This is an amazing historical novel with sub-genres of fantasy, mystery, and the paranormal. It is a tribute to the art world of Paris, specifically the post-impressionist era of the early 1900s. Linda Lappin’s ability to describe the sights, sounds, and smells of 1920’s Paris transports us there immediately. Her portrayal of the art and artists of that time is meticulously researched. Her ability to create a work that seamlessly binds together history, mystery, fantasy, and the paranormal is awe-inspiring. Her characters are so real you can see them, feel them, love them, and hate them. Lappin’s description of Hébuterne’s afterlife is full of unexpected turns, pitfalls, and surprises with huge nods to the art world. The realities of Jeanne’s life with Modigliani are shown to us, from infidelity to drunkenness to abuse and neglect, but above all we are shown Jeanne’s all-consuming love for this man, so well described in this book. Lappin shares the spirit and talent of Jeanne Hébuterne in so many ways, through her art, her music, and her steadfast determination and willingness to buck the rules of society. I wish I could speak more of the last line of the book without giving out any spoilers, but it is a perfect ending, tying everything together.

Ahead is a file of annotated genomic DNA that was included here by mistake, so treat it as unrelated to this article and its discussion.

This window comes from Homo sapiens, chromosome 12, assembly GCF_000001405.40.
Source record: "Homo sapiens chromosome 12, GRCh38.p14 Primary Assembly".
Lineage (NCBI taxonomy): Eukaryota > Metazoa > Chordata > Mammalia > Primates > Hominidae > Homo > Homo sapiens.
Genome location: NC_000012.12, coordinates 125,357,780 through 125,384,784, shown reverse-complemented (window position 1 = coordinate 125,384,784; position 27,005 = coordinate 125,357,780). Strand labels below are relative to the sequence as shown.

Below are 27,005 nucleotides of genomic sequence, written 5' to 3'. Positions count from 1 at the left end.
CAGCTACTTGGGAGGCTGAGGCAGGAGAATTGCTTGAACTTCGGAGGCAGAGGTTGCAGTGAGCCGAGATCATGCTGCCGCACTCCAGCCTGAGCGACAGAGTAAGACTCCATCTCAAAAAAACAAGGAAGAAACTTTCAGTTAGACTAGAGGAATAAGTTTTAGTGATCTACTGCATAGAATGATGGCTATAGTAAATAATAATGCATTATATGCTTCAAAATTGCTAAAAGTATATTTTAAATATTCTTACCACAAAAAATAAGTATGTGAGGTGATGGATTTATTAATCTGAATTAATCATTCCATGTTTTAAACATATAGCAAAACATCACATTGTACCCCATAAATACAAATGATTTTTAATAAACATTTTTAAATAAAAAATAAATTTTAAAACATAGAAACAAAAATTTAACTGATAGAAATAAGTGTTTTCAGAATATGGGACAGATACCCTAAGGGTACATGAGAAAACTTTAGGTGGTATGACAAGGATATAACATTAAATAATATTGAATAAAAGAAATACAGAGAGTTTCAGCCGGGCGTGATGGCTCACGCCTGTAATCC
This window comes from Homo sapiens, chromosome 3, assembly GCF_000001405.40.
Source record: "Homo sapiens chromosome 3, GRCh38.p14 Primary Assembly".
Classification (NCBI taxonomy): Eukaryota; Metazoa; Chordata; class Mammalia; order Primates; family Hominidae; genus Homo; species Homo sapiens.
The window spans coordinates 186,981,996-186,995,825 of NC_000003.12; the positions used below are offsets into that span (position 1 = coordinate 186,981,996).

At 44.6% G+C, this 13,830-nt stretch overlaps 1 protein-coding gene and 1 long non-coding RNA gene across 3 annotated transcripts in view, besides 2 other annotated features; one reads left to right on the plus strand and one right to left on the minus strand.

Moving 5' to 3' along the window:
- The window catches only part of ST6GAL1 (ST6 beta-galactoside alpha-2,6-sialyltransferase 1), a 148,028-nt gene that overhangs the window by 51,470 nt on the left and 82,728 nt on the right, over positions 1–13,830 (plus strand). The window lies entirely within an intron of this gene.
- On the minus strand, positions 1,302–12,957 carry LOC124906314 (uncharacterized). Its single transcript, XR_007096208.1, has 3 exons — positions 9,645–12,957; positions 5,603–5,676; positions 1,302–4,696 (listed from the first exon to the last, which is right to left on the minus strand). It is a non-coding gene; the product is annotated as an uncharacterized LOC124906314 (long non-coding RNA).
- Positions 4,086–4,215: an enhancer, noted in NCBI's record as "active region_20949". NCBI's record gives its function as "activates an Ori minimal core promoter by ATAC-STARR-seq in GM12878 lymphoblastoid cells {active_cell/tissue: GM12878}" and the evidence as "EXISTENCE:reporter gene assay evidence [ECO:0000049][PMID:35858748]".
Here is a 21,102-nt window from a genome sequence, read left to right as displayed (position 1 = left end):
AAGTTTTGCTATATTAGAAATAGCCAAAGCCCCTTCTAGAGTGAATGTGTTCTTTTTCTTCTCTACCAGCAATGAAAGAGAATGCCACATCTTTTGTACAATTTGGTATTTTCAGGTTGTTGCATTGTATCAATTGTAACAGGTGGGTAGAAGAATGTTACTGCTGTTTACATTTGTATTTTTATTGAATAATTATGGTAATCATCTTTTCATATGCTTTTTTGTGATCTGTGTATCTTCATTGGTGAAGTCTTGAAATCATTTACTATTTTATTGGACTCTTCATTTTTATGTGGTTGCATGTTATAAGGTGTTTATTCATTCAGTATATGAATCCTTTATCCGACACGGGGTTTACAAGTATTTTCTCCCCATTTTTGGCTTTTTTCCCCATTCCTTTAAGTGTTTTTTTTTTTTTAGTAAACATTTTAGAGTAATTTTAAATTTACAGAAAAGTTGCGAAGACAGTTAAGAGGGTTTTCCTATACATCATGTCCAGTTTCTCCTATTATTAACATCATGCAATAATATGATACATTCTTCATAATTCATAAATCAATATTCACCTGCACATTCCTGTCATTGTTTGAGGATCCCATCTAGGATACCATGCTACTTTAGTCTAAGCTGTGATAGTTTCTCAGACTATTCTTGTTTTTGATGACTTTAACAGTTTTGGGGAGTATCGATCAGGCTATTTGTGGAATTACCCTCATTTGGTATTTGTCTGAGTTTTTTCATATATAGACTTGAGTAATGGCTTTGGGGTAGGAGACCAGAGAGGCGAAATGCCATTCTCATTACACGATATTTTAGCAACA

My personal rules for historical novels, regardless of sub-genre, is that they must transport me to that time and place. Loving Modigliani did this instantly. They must also teach me something, and I learned so much about the 1900s Paris art scene that I am interested in exploring it further.
Although I was given a free digital copy via Netgalley, I also bought a print copy on Amazon. My review is voluntary and my opinions are my own.